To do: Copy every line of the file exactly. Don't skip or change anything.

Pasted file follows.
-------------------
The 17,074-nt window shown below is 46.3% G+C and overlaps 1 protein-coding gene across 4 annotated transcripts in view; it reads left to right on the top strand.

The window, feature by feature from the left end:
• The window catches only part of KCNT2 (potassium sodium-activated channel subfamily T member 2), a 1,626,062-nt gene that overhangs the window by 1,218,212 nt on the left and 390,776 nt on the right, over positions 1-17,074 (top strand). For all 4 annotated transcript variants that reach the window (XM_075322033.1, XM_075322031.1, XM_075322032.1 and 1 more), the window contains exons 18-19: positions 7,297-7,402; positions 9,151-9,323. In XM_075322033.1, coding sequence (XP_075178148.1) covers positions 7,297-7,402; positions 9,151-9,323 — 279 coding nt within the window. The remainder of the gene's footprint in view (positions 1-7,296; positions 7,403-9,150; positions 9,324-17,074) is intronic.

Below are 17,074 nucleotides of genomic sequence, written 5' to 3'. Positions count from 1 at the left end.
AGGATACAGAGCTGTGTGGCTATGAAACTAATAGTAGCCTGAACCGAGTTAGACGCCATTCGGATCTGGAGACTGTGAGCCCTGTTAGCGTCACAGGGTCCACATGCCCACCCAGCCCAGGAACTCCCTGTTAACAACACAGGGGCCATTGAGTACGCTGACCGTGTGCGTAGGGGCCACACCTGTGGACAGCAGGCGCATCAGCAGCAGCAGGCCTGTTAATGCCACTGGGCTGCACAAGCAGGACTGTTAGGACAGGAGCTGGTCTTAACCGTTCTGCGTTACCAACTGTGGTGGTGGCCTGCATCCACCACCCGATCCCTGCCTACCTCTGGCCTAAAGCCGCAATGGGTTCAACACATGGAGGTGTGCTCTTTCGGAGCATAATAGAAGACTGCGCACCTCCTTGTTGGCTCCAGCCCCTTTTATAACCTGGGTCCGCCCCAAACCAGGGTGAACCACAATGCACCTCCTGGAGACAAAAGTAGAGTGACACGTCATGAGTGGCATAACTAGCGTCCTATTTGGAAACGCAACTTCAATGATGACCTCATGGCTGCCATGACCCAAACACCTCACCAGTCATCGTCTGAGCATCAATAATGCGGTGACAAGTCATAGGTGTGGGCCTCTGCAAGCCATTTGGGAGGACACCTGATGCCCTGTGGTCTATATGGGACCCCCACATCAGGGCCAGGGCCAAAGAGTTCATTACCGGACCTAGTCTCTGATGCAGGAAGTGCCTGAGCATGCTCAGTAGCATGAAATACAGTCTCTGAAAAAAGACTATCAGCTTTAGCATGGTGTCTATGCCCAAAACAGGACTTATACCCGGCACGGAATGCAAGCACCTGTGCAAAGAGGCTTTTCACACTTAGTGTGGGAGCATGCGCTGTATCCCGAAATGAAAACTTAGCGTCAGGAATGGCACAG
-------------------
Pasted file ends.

The 17,074-nt window shown below is 46.3% G+C and overlaps 1 protein-coding gene across 4 annotated transcripts in view; it reads left to right on the top strand.

The window, feature by feature from the left end:
• The window catches only part of KCNT2 (potassium sodium-activated channel subfamily T member 2), a 1,626,062-nt gene that overhangs the window by 1,218,212 nt on the left and 390,776 nt on the right, over positions 1-17,074 (top strand). For all 4 annotated transcript variants that reach the window (XM_075322033.1, XM_075322031.1, XM_075322032.1 and 1 more), the window contains exons 18-19: positions 7,297-7,402; positions 9,151-9,323. In XM_075322033.1, coding sequence (XP_075178148.1) covers positions 7,297-7,402; positions 9,151-9,323 — 279 coding nt within the window. The remainder of the gene's footprint in view (positions 1-7,296; positions 7,403-9,150; positions 9,324-17,074) is intronic.

Below are 17,074 nucleotides of genomic sequence, written 5' to 3'. Positions count from 1 at the left end.
AGGATACAGAGCTGTGTGGCTATGAAACTAATAGTAGCCTGAACCGAGTTAGACGCCATTCGGATCTGGAGACTGTGAGCCCTGTTAGCGTCACAGGGTCCACATGCCCACCCAGCCCAGGAACTCCCTGTTAACAACACAGGGGCCATTGAGTACGCTGACCGTGTGCGTAGGGGCCACACCTGTGGACAGCAGGCGCATCAGCAGCAGCAGGCCTGTTAATGCCACTGGGCTGCACAAGCAGGACTGTTAGGACAGGAGCTGGTCTTAACCGTTCTGCGTTACCAACTGTGGTGGTGGCCTGCATCCACCACCCGATCCCTGCCTACCTCTGGCCTAAAGCCGCAATGGGTTCAACACATGGAGGTGTGCTCTTTCGGAGCATAATAGAAGACTGCGCACCTCCTTGTTGGCTCCAGCCCCTTTTATAACCTGGGTCCGCCCCAAACCAGGGTGAACCACAATGCACCTCCTGGAGACAAAAGTAGAGTGACACGTCATGAGTGGCATAACTAGCGTCCTATTTGGAAACGCAACTTCAATGATGACCTCATGGCTGCCATGACCCAAACACCTCACCAGTCATCGTCTGAGCATCAATAATGCGGTGACAAGTCATAGGTGTGGGCCTCTGCAAGCCATTTGGGAGGACACCTGATGCCCTGTGGTCTATATGGGACCCCCACATCAGGGCCAGGGCCAAAGAGTTCATTACCGGACCTAGTCTCTGATGCAGGAAGTGCCTGAGCATGCTCAGTAGCATGAAATACAGTCTCTGAAAAAAGACTATCAGCTTTAGCATGGTGTCTATGCCCAAAACAGGACTTATACCCGGCACGGAATGCAAGCACCTGTGCAAAGAGGCTTTTCACACTTAGTGTGGGAGCATGCGCTGTATCCCGAAATGAAAACTTAGCGTCAGGAATGGCACAG